As the fuel burns from the center of the casting outward, the fuel’s surface area will change over the duration of the burn with the resulting change in surface area directly impacting the amount of thrust being generated. This precise casting is achieved by placing a mold into the segment casing while the fuel is being poured, which creates the desired shape. The three middle sections use the same mold, while the forward and aft segments require molds specifically designed for them.
The road to QM-2 was not always smooth. The boosters flown during the Shuttle program used an insulating liner which utilized an asbestos-based component. Special dispensation had been given to continue using the banned insulation so long as the Shuttle program was active, but something else had to be used going forward.
Early insulating products exhibited voids in the propellant caused by a reaction of the solid fuel and the insulating material, which could have potentially caused significant damage to the booster. Engineers eventually developed a liner for the booster which performed as desired, while also reducing weight. Analysis of the casing after QM-1 validated the effectiveness of the new insulation.
Engineers at Orbital ATK’s Promontory, Utah, location have performed a multitude of tests on the booster in addition to the static firings. The booster attachment points have been stressed to—and beyond—nominal flight loads, ensuring the vehicle can withstand the greater stresses predicted from the upgraded boosters. The gimbal joints in the nozzles, which are larger than what was on the Shuttle’s SRBs, have also undergone their own battery of tests.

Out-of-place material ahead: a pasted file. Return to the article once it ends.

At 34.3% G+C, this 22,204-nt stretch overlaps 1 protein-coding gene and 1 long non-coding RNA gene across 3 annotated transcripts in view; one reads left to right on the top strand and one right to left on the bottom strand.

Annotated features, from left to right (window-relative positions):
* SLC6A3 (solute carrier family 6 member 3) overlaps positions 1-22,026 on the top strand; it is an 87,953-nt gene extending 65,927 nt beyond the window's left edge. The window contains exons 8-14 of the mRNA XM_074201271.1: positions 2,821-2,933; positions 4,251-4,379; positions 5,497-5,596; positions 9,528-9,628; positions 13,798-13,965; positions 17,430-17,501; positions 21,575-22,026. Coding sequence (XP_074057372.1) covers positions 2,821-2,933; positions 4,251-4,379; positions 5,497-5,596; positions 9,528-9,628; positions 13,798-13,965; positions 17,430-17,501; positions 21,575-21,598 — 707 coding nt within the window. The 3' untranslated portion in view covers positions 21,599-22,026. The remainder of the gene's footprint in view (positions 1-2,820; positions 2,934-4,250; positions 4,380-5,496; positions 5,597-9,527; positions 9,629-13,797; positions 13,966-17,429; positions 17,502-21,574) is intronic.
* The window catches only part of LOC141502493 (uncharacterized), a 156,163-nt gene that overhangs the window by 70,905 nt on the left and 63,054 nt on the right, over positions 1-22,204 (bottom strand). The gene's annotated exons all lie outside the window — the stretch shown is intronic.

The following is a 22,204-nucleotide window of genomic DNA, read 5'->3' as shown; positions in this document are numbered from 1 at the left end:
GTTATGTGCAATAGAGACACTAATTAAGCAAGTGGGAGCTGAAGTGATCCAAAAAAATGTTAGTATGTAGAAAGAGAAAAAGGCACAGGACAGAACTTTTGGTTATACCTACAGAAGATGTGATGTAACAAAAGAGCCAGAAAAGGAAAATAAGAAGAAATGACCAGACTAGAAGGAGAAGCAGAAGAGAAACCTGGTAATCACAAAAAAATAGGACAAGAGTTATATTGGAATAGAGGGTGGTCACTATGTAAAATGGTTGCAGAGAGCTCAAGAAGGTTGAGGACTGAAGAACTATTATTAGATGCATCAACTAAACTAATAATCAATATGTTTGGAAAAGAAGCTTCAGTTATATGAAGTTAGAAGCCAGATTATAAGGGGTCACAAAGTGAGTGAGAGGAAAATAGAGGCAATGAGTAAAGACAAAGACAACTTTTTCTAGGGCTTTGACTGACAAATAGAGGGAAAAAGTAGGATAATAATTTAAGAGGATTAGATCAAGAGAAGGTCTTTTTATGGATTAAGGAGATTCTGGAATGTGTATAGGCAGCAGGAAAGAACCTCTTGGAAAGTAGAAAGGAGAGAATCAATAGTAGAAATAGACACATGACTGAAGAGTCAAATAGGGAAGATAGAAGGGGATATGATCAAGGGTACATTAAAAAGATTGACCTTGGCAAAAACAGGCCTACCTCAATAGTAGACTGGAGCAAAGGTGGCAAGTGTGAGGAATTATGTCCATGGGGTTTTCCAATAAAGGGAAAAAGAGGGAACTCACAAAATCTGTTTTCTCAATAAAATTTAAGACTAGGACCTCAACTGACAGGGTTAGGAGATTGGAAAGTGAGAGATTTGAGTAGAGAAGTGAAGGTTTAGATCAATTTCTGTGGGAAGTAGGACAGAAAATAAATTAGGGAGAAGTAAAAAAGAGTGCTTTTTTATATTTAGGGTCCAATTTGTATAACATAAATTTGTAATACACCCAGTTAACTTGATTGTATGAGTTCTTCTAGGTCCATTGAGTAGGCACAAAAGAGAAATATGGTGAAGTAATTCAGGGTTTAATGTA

The solid rocket booster components being used for the QM-2 test has a long history of service, with all five segments having been used on prior motor tests and Shuttle flights. Three of the cylinder segments have flown on six previous Shuttle missions while the aft dome flew on STS-134, the penultimate Shuttle mission. In fact, the only new major component is one of the stiffeners used on the aft segment.
Although the SRBs for the Space Shuttle were recovered after splashdown, the ones used on SLS will not share the same fate. No longer being outfitted with recovery hardware, such as parachutes, the new boosters will not be recovered after use.
Analysis of the five-segment solid rocket booster used in the 2009 Ares I-X test revealed significant casing damage, suggesting recovery would not be practical. That, coupled with the lower flight cadence of SLS and the cost of keeping a standing recovery crew and assets, it was decided to allow the SRBs to splashdown hard and sink to the ocean floor, eventually becoming an artificial habitat for sea creatures.
Tuesday’s static firing will be a full-duration test with a burn time of slightly greater than two minutes. Barring any significant anomalies, the next firing of a five-segment solid rocket booster will occur in 2018 when a pair are ignited to loft the EM-1 mission into space on the first flight of the SLS.
Curt Godwin has been a fan of space exploration for as long as he can remember, keeping his eyes to the skies from an early age. Initially majoring in Nuclear Engineering, Curt later decided that computers would be a more interesting - and safer - career field. He's worked in education technology for more than 20 years, and has been published in industry and peer journals, and is a respected authority on wireless network engineering. Throughout this period of his life, he maintained his love for all things space and has written about his experiences at a variety of NASA events, both on his personal blog and as a freelance media representative.